I cried again when one of the girl swept my hair away. It wasn’t that my hair was so amazing and I was sad to see it go, so much as it is a lot to process in a very short amount of time. When she swept away my hair, as if it didn’t belong to me anymore, it just pressed my grief button. It was like when DHS had to take away our foster babies because of my cancer, which was just like when my pregnancies ended in miscarriages, which was just like when my mom was killed last year, which was just like when my father lost his battle to cancer. She swept away my hair, and it felt like all of it being taken away from me all over again, and the hot tears fell.

Those were my emotions, but all the girls were so patient and sweet! They did not get frustrated with me, and really took their time. They even offered to color my hair purple for me! I laughed so hard! I almost did, but in the end declined because that was not my journey for today. In the end, they did not even charge me for my haircut, and told me to come back any time I need it just washed or when it is time to shave my head because chemo has begun. They were so funny, and really helpful, truly angels to me today.


I was grateful for the ladies who did such a good job with my hair, and for their kindness to me. I was grateful to my two new friends who sacrificed to come out just so I could be a crybaby. I was grateful when I came home to Nathan’s dad dropping off the pre-surgery supplies I needed, and to see him stay to work in our yard. I was grateful for Nathan’s violin lessons and practicing that soothe my soul that can’t stop crying today. Who gets a violin serenade everyday while fighting cancer? It’s a powerful gift, and I am grateful.

Also, my new hair is super fun:



And now I am pretty sure I will sleep until tomorrow.

My doctor called to check on me this afternoon, and I am glad they are taking good care if me and that we are ready to get this battle started.

That’s why I need a nap, because I have a fight to rest up for, even if I am “cute as a bumblebee” like five said.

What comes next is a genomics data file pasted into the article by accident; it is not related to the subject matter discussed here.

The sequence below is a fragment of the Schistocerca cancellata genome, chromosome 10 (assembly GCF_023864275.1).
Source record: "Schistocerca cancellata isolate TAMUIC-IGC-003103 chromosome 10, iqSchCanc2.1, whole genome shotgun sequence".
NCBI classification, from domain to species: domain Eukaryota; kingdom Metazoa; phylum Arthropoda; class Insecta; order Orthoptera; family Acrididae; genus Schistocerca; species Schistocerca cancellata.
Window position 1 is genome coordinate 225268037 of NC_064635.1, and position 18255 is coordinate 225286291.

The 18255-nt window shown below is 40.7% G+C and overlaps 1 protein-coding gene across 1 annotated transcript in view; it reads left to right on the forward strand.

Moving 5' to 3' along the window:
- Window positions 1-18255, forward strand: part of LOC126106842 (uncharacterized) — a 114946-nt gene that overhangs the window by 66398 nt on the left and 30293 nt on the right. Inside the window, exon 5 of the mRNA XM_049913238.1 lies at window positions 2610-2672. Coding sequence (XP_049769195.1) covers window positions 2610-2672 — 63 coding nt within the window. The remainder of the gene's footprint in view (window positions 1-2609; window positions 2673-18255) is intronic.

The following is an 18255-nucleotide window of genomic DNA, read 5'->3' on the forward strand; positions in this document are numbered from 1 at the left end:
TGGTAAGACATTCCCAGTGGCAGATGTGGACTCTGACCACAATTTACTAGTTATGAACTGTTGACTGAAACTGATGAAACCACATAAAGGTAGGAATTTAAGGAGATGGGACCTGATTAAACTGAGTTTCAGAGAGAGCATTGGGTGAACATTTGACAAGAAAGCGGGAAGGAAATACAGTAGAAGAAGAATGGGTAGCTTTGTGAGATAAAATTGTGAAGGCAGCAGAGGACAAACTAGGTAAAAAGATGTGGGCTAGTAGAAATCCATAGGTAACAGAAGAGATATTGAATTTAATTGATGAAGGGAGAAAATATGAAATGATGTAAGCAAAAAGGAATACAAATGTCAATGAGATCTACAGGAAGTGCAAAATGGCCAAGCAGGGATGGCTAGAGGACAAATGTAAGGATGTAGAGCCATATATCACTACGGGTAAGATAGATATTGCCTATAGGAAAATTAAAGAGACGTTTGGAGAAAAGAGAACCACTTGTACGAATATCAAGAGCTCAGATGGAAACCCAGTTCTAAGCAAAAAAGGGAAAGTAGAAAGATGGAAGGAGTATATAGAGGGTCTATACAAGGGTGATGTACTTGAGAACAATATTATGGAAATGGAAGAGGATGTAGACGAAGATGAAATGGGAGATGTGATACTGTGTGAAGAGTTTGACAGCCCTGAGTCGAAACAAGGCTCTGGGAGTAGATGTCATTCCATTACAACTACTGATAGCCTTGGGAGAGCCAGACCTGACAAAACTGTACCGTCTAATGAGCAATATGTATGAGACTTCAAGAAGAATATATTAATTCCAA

About Emily

I am a member of The Church of Jesus Christ of Latter-day Saints since 2009. I serve as a Chaplain, and work as a counselor. I got bilateral cochlear implants in 2010, but will always love sign language. I choose books over television, and organics over processed. Nothing is as close to flying as ballroom dancing - except maybe running, when in the solo mood. I would rather be outside than anywhere else, especially at the river riding my bike or kayaking. PhD in Marriage and Family Therapy, and currently doing a post-doc in Jewish Studies and an MDiv in Pastoral Counseling. The best thing about Emily World is that it's always an adventure, even if (not so) grammatically precise. The only thing better than writing is being married to a writer. Nathan Christensen and I were married in the Oklahoma City temple on 13 October 2012, and have since fostered more than eighty-five children. We have adopted the six who stayed, and are totally and completely and helplessly in love with our family. Nathan writes musical theater, including "Broadcast" (a musical history of the radio) and an adaption of Lois Lowry's "The Giver". He served his mission in South Korea, has taught song-writing in New York City public schools, and worked as a theater critic for a Tucson newspaper. This is not an official Web site of The Church of Jesus Christ of Latter-day Saints.